Smoking and COVID-19 Infection and Related Mortality: A Prospective Cohort Analysis of UK Biobank Data.
Prats-Uribe A., Xie J., Prieto-Alhambra D., Petersen I.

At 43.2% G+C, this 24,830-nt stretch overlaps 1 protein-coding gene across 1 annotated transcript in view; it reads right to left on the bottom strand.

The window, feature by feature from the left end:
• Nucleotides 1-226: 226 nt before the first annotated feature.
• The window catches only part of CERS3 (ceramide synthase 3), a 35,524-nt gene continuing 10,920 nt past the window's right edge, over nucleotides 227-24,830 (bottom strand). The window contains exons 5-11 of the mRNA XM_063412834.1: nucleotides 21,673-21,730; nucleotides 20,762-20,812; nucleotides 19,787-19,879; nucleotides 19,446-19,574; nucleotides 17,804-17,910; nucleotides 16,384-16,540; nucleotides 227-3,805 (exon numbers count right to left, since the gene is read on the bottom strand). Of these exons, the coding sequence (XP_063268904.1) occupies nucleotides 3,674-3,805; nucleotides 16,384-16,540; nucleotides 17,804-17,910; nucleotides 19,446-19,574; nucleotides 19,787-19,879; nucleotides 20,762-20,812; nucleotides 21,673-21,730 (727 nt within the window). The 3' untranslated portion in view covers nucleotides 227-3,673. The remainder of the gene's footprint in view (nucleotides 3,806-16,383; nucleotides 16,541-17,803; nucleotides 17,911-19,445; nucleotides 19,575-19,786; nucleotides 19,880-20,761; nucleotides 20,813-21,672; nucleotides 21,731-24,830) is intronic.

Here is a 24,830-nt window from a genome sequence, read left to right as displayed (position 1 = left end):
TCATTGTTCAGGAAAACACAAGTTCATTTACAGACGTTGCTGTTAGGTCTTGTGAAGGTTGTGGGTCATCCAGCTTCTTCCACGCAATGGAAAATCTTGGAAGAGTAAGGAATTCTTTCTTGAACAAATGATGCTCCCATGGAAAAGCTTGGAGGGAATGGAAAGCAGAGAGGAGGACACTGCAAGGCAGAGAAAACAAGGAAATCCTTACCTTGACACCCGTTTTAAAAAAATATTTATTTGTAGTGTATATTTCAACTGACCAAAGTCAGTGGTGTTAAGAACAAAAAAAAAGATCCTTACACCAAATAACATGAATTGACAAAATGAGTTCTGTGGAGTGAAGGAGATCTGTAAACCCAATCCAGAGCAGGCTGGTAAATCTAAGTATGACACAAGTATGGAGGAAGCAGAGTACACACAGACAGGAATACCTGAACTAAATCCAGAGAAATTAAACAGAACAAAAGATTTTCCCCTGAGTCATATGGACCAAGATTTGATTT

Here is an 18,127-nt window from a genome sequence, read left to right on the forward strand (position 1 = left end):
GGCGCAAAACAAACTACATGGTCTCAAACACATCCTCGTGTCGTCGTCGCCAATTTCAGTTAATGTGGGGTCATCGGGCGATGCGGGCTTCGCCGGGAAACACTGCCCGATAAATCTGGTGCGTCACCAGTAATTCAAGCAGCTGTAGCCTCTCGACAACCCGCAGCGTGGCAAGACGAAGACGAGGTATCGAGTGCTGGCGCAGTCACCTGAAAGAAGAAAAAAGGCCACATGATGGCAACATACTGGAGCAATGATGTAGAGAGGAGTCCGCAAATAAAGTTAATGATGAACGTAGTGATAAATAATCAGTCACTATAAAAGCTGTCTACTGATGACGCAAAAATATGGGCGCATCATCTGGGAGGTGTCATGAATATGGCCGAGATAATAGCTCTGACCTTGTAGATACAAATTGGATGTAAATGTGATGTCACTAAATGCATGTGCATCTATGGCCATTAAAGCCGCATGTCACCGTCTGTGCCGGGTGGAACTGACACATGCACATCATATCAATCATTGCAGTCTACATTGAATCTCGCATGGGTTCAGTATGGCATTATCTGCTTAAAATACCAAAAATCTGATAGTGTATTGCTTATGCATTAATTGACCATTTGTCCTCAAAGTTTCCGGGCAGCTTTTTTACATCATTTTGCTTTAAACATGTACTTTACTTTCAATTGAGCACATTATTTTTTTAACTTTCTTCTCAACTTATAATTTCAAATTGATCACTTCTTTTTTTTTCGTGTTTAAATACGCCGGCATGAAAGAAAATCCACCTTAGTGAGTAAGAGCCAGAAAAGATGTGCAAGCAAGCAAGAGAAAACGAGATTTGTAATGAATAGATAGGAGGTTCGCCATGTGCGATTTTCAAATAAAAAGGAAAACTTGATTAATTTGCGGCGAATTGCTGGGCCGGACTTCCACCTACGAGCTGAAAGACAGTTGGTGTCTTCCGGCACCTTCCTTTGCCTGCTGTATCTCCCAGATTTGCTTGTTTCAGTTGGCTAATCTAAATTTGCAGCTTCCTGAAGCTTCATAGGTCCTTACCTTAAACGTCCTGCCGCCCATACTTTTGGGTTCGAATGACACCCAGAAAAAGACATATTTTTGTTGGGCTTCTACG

Background: Several papers have shown contradictory evidence about the relationship between smoking and COVID-19-related deaths. There is little evidence about smoking and risk of infection. We aim to examine association between smoking and COVID-19 infection and subsequent mortality. Methods: This was a prospective study with participants from the UK Biobank cohort. Participants who lived in England were followed up from 01/02/2020 to 28/06/2020 with data linked to hospital episode statistics, Office for National Statistics and Public Health England PCR tests. We compared current-smokers, previous-smokers with never-smokers and estimated risk ratio (RR) of COVID-19 infection and subsequent mortality using Poisson regression adjusting for age, sex, ethnicity, body mass index and socio-economic status. Interactions between smoking status and age and sex were tested for using multiplicative interactions, and analyses were stratified by median age (49-68 years, 69-86 years) and sex. Results: In total, 402,978 participants were included in the analyses. The majority were never smokers, 226,294 (56.2%), 140,090 (34.8%) were previous smokers, and 39,974 (9.9%) current smokers. COVID-19 infection was identified in 1591 (0.39%) people, and 372/1591 (23.4%) died. Amongst the younger participants, smokers were nearly twice as likely to become infected with COVID-19 than never smokers (RR 1.88 [1.49-2.38]) whereas there was no difference for those aged 69+ (RR 1.05 [0.82-1.34]). In contrast, amongst the older participants, smokers were twice as likely to die from COVID-19 compared to non-smokers (RR 2.15 [1.11-4.16]) whereas there was no difference for those under the age of 69 (RR 1.22[0.83-1.79]). Similar patterns were observed for previous smokers. The impact of smoking was similar in men and women. Conclusion: The association between smoking and COVID-19 infection and subsequent death is modified by age. Smokers and previous smokers aged under 69 were at higher risk of COVID-19 infection, suggesting the risk is associated with increased exposure to SARS-COV-2 virus. Once infected, older smokers were twice as likely to die from COVID-19 than never smokers, possibly mediated by increased risk of chronic conditions/illnesses.